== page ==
1. Benthic microbial respiration was measured in 214 streams in the Appalachian Mountain, Piedmont, and Coastal Plains regions of the eastern United States in summer 1997 and 1998. 2. Respiration was measured as both O2 consumption in sealed microcosms and as dehydrogenase activity (DHA) of the sediments contained within the microcosms. 3. Benthic microbial respiration in streams of the eastern U.S., as O2 consumption, was 0.37 ± 0.03 mg O2 m-2 day-1. Respiration as DHA averaged 1.21 ± 0.08 mg O2 m-2 day-1. 4. No significant differences in O2 consumption or DHA were found among geographical provinces or stream size classes, nor among catchment basins for O2 consumption, but DHA was significantly higher in the other Atlantic (non-Chesapeake Bay) catchment basins. 5. Canonical correlation analyses generated two environmental axes. The stronger canonical axis (W1) represented a chemical disturbance gradient that was negatively correlated with signatures of anthropogenic impacts (ANC, Cl-, pH, SO42), and positively correlated with riparian canopy cover and stream water dissolved organic carbon concentration (DOC). A weaker canonical axis (W2) was postively correlated with pH, riparian zone agriculture, and stream depth, and negatively correlated with DOC and elevation of the stream. Oxygen consumption was significantly correlated with W2 whereas DHA was significantly correlated with W1. 6. The strengths of the correlations of DHA with environmental variables, particularly those that are proven indicators of catchment disturbances and with the canonical axis, suggest that DHA is a more responsive measure of benthic microbial activity than is O2 consumption.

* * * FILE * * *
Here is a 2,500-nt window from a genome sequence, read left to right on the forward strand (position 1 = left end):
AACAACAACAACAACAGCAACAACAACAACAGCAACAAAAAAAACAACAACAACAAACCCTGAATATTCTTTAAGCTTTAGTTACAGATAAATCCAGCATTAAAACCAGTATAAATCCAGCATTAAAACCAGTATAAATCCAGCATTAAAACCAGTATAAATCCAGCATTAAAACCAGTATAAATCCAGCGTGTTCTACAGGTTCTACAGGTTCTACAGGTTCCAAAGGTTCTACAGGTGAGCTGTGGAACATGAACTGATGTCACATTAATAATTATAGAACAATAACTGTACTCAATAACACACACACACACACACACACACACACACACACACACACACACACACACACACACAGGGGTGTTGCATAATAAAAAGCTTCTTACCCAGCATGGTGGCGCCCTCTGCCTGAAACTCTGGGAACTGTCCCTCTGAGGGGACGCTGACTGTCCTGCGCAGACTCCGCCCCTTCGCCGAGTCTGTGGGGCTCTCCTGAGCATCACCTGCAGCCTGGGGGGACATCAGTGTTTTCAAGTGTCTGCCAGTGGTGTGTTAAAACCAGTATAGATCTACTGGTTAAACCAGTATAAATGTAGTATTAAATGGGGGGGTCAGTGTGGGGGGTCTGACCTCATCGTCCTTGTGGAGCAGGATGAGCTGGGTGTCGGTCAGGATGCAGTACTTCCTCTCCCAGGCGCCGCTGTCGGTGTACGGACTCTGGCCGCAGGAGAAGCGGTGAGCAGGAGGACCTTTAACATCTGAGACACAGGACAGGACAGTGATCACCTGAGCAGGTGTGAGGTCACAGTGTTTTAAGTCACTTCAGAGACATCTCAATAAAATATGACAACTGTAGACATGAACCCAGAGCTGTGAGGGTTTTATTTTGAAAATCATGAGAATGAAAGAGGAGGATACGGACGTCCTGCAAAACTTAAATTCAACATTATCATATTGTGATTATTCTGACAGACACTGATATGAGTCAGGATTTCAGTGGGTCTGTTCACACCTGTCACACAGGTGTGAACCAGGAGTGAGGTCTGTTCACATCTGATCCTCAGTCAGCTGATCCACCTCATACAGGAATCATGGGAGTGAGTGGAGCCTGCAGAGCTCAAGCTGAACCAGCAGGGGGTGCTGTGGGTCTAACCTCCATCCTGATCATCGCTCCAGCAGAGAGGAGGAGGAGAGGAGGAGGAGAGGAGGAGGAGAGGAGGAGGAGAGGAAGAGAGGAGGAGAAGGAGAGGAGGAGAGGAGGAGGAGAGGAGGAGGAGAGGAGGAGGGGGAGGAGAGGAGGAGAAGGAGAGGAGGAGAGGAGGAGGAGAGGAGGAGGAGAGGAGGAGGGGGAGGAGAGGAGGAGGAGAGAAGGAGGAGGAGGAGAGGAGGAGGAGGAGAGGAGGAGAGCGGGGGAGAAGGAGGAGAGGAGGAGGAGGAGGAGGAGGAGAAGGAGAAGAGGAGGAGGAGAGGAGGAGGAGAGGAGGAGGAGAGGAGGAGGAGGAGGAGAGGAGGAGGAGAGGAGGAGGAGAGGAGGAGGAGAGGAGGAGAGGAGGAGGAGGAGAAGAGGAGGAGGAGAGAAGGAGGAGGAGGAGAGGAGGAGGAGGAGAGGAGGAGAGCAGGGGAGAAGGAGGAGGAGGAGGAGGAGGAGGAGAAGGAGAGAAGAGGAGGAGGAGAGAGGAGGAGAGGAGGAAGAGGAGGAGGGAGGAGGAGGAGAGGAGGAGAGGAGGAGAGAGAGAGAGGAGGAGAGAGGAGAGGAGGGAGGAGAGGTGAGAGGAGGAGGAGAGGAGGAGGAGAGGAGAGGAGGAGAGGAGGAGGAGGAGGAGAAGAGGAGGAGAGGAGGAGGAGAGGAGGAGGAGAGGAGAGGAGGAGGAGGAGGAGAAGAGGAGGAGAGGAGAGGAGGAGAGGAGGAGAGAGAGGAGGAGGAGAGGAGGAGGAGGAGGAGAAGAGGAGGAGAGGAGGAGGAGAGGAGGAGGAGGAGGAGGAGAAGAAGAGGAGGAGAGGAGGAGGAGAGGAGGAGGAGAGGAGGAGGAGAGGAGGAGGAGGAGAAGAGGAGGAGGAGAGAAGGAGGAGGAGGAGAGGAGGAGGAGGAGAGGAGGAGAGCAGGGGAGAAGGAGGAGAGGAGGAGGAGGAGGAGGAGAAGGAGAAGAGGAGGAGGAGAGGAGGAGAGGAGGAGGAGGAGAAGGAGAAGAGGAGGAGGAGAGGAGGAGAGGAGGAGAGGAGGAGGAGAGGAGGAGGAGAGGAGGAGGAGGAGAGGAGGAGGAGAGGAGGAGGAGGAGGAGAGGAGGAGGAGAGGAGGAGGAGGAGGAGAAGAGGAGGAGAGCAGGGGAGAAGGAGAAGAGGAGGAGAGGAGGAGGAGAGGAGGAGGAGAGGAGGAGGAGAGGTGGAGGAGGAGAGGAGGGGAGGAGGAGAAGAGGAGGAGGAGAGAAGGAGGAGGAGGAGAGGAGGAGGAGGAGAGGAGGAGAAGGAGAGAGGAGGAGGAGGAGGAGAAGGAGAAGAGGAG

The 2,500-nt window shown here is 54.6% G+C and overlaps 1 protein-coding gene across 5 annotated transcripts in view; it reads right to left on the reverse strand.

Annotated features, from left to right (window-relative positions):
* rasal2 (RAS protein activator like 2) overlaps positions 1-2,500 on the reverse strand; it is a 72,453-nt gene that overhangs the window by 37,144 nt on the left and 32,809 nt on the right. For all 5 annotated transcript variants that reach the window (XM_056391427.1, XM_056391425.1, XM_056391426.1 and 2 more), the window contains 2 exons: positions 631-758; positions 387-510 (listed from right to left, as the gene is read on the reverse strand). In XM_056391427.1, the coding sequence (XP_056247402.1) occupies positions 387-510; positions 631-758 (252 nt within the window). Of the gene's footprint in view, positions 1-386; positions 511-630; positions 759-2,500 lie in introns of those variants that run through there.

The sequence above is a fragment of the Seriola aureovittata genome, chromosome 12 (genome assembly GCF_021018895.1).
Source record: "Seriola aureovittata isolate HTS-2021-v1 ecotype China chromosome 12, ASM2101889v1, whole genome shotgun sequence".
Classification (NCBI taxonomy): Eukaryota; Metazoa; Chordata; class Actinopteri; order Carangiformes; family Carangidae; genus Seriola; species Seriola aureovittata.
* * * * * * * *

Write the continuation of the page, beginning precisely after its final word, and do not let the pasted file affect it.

- Environmental Monitoring and Assessment Program
- Microbial respiration
- Oxygen consumption
- Regional scale